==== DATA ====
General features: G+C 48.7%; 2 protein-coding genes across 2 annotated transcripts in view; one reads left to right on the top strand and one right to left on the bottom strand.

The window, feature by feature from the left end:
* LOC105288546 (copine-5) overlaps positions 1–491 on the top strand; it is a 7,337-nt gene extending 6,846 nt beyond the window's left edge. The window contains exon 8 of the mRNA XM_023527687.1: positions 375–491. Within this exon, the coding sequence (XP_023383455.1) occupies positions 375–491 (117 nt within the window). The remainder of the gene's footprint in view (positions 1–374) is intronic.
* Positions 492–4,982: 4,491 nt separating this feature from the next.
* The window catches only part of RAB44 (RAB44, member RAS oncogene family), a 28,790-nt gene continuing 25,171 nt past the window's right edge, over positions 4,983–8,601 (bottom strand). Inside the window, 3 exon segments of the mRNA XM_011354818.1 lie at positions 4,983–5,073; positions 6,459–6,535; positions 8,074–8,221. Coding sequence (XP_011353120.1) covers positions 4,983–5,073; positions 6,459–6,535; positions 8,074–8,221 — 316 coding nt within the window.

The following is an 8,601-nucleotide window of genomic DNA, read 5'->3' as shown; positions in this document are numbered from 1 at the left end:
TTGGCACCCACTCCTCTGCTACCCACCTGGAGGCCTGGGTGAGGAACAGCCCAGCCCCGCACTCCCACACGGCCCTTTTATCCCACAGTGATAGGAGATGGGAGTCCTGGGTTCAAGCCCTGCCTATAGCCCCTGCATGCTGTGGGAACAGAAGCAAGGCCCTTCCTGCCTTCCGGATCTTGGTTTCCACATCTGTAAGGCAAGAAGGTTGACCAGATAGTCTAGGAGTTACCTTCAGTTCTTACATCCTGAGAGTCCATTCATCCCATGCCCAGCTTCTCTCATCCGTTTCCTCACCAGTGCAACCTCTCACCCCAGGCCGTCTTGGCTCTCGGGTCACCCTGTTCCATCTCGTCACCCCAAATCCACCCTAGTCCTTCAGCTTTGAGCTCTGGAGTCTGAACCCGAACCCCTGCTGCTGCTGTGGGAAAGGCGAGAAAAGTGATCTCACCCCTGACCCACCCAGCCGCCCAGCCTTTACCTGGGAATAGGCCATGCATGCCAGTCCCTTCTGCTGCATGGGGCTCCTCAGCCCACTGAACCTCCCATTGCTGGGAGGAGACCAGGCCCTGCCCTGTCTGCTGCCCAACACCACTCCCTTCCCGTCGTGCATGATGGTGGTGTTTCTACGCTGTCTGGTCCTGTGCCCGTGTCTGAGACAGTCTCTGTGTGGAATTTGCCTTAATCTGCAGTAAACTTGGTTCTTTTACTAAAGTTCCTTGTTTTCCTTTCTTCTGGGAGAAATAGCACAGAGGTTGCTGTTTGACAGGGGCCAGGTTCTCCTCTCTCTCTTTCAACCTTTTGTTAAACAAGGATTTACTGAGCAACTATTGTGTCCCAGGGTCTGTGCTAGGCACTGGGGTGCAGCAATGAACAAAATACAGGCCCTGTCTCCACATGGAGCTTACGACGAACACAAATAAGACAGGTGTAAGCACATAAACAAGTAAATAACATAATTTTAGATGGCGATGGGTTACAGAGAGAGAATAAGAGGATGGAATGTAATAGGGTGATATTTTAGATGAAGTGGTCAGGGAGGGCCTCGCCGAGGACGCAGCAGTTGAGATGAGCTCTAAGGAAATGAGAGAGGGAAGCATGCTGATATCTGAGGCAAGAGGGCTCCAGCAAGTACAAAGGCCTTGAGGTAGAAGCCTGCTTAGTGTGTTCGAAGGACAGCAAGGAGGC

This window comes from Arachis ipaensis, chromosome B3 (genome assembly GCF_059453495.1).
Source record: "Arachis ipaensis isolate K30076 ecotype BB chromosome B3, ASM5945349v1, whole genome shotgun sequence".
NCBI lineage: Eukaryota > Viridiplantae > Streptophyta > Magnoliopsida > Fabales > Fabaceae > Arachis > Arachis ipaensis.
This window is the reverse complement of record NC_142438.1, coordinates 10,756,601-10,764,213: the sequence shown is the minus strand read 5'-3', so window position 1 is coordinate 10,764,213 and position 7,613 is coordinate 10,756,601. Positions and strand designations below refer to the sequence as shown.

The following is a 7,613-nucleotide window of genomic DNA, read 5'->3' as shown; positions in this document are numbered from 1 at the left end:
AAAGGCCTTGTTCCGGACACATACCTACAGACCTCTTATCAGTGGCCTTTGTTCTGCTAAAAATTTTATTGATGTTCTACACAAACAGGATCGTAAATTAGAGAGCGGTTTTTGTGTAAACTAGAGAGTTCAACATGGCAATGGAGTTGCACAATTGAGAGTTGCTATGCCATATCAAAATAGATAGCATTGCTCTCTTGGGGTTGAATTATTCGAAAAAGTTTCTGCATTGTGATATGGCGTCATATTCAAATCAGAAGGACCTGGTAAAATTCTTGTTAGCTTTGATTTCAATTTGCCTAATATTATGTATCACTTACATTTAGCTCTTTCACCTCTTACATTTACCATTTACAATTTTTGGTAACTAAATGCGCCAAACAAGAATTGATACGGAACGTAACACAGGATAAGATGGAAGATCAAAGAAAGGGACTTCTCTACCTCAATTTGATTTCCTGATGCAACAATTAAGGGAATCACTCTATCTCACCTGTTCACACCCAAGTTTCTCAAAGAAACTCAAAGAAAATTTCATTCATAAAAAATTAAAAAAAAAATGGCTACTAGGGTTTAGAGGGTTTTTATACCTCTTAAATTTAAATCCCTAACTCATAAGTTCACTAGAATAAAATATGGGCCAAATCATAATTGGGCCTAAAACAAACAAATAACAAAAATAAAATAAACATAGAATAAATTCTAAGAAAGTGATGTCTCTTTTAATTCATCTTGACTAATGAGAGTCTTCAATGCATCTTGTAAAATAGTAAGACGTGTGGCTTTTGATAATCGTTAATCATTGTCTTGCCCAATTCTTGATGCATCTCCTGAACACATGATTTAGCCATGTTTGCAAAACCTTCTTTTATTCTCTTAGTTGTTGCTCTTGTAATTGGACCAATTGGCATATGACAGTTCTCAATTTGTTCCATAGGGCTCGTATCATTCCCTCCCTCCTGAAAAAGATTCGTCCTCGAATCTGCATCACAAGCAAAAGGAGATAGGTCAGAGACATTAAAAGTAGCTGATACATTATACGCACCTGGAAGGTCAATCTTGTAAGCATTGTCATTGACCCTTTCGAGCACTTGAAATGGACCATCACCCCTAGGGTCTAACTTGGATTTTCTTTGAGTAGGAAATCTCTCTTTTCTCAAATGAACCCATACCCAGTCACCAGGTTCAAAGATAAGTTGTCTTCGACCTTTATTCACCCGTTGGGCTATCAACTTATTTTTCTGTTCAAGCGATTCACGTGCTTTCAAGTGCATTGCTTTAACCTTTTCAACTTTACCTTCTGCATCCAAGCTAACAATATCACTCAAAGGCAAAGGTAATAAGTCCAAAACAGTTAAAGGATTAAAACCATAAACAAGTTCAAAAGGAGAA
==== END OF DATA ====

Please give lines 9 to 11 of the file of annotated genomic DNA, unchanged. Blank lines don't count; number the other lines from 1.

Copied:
Source record: "Arachis ipaensis isolate K30076 ecotype BB chromosome B3, ASM5945349v1, whole genome shotgun sequence".
NCBI lineage: Eukaryota > Viridiplantae > Streptophyta > Magnoliopsida > Fabales > Fabaceae > Arachis > Arachis ipaensis.
This window is the reverse complement of record NC_142438.1, coordinates 10,756,601-10,764,213: the sequence shown is the minus strand read 5'-3', so window position 1 is coordinate 10,764,213 and position 7,613 is coordinate 10,756,601. Positions and strand designations below refer to the sequence as shown.